Mount Erebus fumarole ice towers


Here, constant effluxes of fumaroles have created hundreds of unusual ice towers, some up to 18 meters high.

One of the ice towers created by fumaroles at Mount Erebus, Antarctica
One of the ice towers created by fumaroles at Mount Erebus, Antarctica./ Alasdair Turner, GOLF 4-3-9 Antarctica Expedition 2012 Wikimedia Commons / CC BY-SA 4.0
Icebergs at Pleneau and Booth islands


Field of stranded icebergs (seen here for the most time) of highly unusual forms and shapes. The icebergs are stranded on the ground, thus they can be safely examined while navigating among them.

Icebergs at Pleneau, Antarctica
Icebergs at Pleneau, Antarctica./ McKay Savage, Flickr / CC BY 2.0
Campbell Glacier glacial caves


At least 200 m long ice caves that were created by thermal processes on the contact of sea ice and glacier ice.

Tsarsporten (Tsars Porten)


An enormous natural arch, the only way to access the beach of Norvegiabukta – one of the rare beaches in Antarctica.

Biological wonders

Baily Head penguin colony


The largest colony of chinstrap penguins (Pygoscelis antarctica) in the world with more than 100,000 pairs.

Mount Kirkpatrick find of fossils


One of the richest and most interesting fossil finds in Antarctica. Found remnants of several species of Jurassic dinosaurs.

Cape Washington colony of Emperor Penguins


The largest colony of the largest penguin – emperor penguin (Aptenodytes forsteri). Here are breeding 20 – 25 thousand pairs of this unusual bird.

Cape Adarie penguin colony (Cape Adare)


The largest single colony of Adelie penguins (Pygoscelis adeliae) in the world with some 250,000 breeding pairs.

Svarthamaren cliffs


Ice-free cliffs with a colony of some 820,000 Antarctic petrels (Thalassoica antarctica). This is the largest bird colony in the inland of Antarctica, 200 km from the coast.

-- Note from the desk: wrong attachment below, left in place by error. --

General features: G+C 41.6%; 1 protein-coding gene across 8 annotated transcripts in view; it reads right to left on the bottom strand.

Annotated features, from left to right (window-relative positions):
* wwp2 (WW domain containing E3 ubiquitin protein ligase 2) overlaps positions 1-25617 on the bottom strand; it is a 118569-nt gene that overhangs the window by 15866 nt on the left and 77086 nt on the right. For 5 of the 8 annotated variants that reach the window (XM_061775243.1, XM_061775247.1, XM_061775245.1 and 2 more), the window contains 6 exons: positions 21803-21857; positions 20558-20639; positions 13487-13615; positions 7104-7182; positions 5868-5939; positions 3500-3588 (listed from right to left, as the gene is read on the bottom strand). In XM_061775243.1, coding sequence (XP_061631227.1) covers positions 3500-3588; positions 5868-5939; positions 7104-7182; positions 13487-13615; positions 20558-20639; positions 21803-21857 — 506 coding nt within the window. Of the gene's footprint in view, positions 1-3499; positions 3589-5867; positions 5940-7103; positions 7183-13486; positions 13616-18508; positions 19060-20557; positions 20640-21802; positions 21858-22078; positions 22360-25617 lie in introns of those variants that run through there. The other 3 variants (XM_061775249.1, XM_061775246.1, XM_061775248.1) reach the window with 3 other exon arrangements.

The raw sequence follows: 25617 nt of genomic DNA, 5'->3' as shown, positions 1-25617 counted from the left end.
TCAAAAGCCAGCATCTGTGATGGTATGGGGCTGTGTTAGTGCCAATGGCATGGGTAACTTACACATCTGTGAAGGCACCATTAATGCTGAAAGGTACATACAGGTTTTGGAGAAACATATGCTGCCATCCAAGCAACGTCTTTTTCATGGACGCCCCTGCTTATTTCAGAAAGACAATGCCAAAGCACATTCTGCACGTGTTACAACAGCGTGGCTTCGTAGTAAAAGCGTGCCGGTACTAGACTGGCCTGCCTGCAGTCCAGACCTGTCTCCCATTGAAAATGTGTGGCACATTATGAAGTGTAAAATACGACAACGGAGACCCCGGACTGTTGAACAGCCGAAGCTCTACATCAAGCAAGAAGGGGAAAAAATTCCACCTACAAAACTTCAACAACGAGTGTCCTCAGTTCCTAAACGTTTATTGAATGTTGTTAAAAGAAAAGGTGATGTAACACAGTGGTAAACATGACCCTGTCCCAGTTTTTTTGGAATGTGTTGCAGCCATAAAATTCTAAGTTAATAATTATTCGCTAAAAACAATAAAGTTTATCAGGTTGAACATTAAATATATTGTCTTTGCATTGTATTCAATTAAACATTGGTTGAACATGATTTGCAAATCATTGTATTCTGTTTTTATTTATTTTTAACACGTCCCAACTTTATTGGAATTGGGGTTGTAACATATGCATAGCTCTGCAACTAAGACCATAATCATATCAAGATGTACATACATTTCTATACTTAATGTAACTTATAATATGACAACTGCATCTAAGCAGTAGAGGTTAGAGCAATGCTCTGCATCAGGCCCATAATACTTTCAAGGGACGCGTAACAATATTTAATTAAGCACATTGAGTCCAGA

Architecture wonders

Neumayer III


German Antarctic station of innovative, high technology design, constructed in 2009.

Halley VI Station


A polar station of the United Kingdom, constructed in 2013. Station has a unique design. It is built on a moving ice shelf and stands on enormous skis. Upon necessity, this large structure can be pulled to a new location.

Princess Elisabeth Base


Belgian polar station, constructed in 2009, the first zero-emission polar station, buildings of the station have exceptional hi-tech architecture.

Scott’s (Cape Evans) Hut


This hut was built by Robert Scott and the team in 1911 before their tragic trip to the South Pole.

Shackleton’s Hut


This hut was constructed by Ernest Shackleton and his team during the Nimrod Expedition in 1908.

WorldYellow Recommended books

Antarctica Cruising Guide: Includes Antarctic Peninsula, Falkland Islands, South Georgia and Ross Sea

Now packed with even more breathtaking color photographs, wildlife descriptions, and detailed area maps, this updated edition to a bestselling Antarctica travel guide includes fascinating, full accounts of interesting places, spectacular landscapes, and local plants and wildlife—from penguins and other birds to whales, seals, and myriad mammals. A definitive field guide to Antarctica, this book caters to South Pole visitors traveling by luxury liner, adventure cruise, or private boat.

Antarctica: An Intimate Portrait of a Mysterious Continent

Antarctica is the most alien place on the planet, the only part of the earth where humans could never survive unaided. Out of our fascination with it have come many books, most of which focus on only one aspect of its unique strangeness. None has managed to capture the whole story—until now.